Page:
Writer, producer and director J.J. Abrams ("Felicity," "Lost," "Alias")  will receive the 2012 Norman Lear Achievement in Television Award at the annual Producers Guild of America Awards on Jan. 26 at the Beverly Hilton Hotel. "J.J. Abrams has produced some of the most iconic and highest-rated television shows of the past decade and longer-series that have changed the landscape of television," said PGA Awards chair Michael DeLuca in a statement Monday. Abrams, who has directed such films as "Star Trek," "Super 8" and the upcoming sequel to "Star Trek,"  is currently executive producer of CBS' "Person of Interest," Fox's "Fringe" and the new NBC series "Revolution.
ENTERTAINMENT
March 16, 2004 | From a Times staff writer
Michael De Luca is out as production chief at DreamWorks SKG, the studio founded by Steven Spielberg, Jeffrey Katzenberg and David Geffen. He'll become a producer at Columbia Pictures in July, Amy Pascal, chairwoman of the Sony Pictures Entertainment's motion picture group, said Monday. During a 16-year run at New Line Cinema, De Luca became known for promoting such cutting-edge fare as "Austin Powers" and "Boogie Nights."
ENTERTAINMENT
May 8, 2008 | Josh Getlin, Times Staff Writer
The deal Warner Independent Pictures options Edward Ugel's "Money for Nothing," the true story of a hustler who preys on cash-starved lottery winners. He pockets the balance of their future winnings in return for lump-sum checks -- and then has a crisis of conscience. The players Michael De Luca Productions and Maguire Entertainment producing. Peter Steinfeld ("21") to write the screenplay; Ugel is represented by Farley Chase with the Waxman Literary Agency and on film rights by CAA. The book is published by HarperCollins.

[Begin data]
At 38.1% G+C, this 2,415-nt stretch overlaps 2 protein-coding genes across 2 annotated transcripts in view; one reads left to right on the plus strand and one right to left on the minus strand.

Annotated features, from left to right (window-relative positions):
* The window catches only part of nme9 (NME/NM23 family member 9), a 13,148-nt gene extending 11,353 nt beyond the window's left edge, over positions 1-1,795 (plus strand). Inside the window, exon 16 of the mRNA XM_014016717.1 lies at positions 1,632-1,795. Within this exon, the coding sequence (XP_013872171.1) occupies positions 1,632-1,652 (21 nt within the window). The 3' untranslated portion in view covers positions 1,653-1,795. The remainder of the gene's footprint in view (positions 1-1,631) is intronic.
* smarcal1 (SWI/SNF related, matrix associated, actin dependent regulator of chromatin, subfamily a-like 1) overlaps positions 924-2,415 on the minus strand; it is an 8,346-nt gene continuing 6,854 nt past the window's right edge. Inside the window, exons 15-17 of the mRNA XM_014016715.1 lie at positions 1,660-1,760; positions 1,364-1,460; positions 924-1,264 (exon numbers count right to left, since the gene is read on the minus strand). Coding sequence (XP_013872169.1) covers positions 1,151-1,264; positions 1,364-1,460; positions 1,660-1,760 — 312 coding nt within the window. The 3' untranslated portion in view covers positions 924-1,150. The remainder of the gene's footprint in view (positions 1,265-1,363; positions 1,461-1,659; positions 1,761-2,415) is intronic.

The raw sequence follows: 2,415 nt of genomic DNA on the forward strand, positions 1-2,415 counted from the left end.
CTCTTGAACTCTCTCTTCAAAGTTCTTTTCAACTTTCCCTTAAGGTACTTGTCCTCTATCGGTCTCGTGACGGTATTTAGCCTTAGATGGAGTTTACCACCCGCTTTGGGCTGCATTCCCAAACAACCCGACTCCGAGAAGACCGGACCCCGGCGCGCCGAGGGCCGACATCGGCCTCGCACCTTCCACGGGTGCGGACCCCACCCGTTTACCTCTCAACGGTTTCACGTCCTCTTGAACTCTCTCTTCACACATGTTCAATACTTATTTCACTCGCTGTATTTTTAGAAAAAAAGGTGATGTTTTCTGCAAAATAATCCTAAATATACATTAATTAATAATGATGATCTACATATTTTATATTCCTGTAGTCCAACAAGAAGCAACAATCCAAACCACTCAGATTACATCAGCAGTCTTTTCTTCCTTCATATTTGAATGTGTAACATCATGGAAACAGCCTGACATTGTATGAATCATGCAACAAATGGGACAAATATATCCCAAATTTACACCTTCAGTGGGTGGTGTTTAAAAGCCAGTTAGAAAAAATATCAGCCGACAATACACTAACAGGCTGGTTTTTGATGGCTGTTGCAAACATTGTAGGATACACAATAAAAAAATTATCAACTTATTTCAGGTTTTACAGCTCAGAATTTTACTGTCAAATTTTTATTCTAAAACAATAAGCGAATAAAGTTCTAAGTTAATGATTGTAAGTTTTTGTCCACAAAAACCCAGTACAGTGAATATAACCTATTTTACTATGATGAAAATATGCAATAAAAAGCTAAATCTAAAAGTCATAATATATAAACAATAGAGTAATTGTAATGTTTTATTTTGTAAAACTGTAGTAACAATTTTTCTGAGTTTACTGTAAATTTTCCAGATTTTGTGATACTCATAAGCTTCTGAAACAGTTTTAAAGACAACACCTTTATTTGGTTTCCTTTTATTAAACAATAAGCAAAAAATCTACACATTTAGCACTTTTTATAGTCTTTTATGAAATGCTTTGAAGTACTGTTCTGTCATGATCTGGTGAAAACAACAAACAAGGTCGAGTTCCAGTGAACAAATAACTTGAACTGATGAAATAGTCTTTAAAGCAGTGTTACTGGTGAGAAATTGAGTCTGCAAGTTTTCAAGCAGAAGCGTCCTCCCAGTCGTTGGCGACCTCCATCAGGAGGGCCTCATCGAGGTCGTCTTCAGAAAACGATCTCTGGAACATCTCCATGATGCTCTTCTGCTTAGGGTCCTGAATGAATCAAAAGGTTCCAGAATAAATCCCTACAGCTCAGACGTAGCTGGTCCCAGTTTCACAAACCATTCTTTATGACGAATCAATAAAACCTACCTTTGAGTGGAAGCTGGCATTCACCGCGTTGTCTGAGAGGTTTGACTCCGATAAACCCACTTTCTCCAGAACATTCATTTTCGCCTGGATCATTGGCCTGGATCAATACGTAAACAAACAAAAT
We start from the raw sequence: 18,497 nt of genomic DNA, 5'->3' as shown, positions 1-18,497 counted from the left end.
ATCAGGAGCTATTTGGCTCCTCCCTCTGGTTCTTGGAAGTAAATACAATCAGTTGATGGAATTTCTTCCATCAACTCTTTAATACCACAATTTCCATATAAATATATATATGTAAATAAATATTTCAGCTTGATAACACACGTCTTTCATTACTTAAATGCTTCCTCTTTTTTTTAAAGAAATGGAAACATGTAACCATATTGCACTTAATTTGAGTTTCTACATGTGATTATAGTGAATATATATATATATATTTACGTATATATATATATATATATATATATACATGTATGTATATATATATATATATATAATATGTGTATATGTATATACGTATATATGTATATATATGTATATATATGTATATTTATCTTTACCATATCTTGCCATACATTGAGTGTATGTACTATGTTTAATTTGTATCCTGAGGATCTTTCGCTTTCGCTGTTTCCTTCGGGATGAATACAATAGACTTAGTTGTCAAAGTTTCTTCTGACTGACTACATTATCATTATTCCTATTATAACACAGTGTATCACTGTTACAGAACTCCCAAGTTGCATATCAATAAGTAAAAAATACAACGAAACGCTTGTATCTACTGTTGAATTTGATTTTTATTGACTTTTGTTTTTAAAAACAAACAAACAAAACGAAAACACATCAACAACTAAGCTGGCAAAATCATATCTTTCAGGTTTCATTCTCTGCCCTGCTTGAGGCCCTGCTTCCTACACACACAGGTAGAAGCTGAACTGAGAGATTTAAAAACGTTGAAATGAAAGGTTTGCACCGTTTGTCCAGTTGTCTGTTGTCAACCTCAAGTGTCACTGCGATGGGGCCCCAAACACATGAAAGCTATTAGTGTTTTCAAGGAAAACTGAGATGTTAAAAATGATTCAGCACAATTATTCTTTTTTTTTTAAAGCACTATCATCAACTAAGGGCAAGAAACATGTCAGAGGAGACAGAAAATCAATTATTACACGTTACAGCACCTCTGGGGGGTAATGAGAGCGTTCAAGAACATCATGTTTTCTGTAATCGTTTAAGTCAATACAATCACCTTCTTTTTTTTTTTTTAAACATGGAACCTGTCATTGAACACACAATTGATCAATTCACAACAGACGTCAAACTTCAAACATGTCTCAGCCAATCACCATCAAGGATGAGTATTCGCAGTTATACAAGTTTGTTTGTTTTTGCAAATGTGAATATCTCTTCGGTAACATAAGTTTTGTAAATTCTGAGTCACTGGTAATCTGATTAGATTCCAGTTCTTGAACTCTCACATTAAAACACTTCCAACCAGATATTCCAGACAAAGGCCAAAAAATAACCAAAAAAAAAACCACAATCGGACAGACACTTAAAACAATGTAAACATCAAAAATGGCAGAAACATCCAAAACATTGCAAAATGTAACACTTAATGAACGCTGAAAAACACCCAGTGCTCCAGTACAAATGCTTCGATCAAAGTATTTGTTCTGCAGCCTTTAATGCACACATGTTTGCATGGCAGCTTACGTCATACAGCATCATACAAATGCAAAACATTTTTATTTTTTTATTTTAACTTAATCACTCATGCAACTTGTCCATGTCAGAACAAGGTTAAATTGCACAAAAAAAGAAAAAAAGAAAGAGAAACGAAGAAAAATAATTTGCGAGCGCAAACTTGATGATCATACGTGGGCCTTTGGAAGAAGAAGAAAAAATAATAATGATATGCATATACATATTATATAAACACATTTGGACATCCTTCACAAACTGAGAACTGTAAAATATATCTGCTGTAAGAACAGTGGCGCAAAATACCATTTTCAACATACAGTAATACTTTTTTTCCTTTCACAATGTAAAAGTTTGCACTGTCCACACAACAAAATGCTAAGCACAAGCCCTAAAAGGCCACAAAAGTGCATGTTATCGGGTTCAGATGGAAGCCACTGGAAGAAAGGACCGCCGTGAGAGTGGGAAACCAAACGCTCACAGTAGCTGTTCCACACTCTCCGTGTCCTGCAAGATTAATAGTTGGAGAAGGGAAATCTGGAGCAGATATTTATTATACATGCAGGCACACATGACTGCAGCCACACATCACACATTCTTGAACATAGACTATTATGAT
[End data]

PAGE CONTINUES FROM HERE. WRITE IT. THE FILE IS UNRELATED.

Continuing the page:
ENTERTAINMENT
September 30, 1990 | Pat H. Broeske \f7
The producers of the "Nightmare on Elm Street" series, who caught some flak for having fun with a character who tortures and murders kids, have decided that young Freddy Krueger was himself . . . an abused child. That's the twist in New Line Cinema's "Freddy's Dead: The Final Nightmare," now being written, which will delve into Freddy's miserable childhood. "But we're not doing this to excuse Freddy for what he is.
BUSINESS
June 5, 2001 | CLAUDIA ELLER, TIMES STAFF WRITER
Michael De Luca, who was fired from New Line Cinema in January after 16 years with that company, is joining DreamWorks Pictures as head of production. De Luca will oversee development and production of the company's movies as well as daily operations of the division, reporting directly to Walter Parkes, co-head of DreamWorks Pictures, and to principal Jeffrey Katzenberg.
ENTERTAINMENT
May 18, 2002
In his article "Steam Cleaning" (May 14), Patrick Goldstein accepts without question the statement of Michael De Luca that today's young filmmakers are not interested in sexual subject matter, and the first two he names were the directors of "Boogie Nights" and "Spanking the Monkey." What planet does De Luca live on? He pointedly does not mention directors like Todd Solondz and Neil LaBute, who have created controversy over the sexual nature of their films. It is plain to me that today's young filmmakers are very much concerned with sexual matters.
ENTERTAINMENT
April 15, 2014 | By Oliver Gettell
Loyola High School in Los Angeles will showcase the work of young filmmakers from across the country via a student-run film festival, the first such event in the school's 149-year history, to be held May 17. Open to all U.S. high-school students, the Loyola Film Festival will feature three categories: narrative short, documentary short and action sports. Festival founder Adam Faze, a junior at Loyola, said in an email, "As the oldest high school in Southern California (and being in the entertainment capital of the world)